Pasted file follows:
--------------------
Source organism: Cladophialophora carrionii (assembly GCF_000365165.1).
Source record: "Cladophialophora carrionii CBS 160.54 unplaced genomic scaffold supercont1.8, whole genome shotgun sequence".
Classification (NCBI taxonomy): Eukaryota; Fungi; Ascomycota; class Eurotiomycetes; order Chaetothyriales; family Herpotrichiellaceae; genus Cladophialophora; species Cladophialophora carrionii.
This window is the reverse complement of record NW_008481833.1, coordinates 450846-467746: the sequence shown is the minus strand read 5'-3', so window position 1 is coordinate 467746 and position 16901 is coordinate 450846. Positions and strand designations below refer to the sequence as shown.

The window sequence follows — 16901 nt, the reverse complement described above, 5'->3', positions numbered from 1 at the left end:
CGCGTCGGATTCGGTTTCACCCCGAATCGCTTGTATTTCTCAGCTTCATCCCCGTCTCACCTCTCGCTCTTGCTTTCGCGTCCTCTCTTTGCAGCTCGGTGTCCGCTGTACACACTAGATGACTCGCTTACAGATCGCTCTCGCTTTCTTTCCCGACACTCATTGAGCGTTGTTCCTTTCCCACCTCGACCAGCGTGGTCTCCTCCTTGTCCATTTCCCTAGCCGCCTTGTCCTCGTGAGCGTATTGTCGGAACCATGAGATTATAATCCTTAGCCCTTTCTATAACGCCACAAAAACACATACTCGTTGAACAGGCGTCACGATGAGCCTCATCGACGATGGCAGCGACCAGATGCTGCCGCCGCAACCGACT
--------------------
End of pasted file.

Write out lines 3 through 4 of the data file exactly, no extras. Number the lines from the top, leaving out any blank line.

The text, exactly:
Classification (NCBI taxonomy): Eukaryota; Fungi; Ascomycota; class Eurotiomycetes; order Chaetothyriales; family Herpotrichiellaceae; genus Cladophialophora; species Cladophialophora carrionii.
This window is the reverse complement of record NW_008481833.1, coordinates 450846-467746: the sequence shown is the minus strand read 5'-3', so window position 1 is coordinate 467746 and position 16901 is coordinate 450846. Positions and strand designations below refer to the sequence as shown.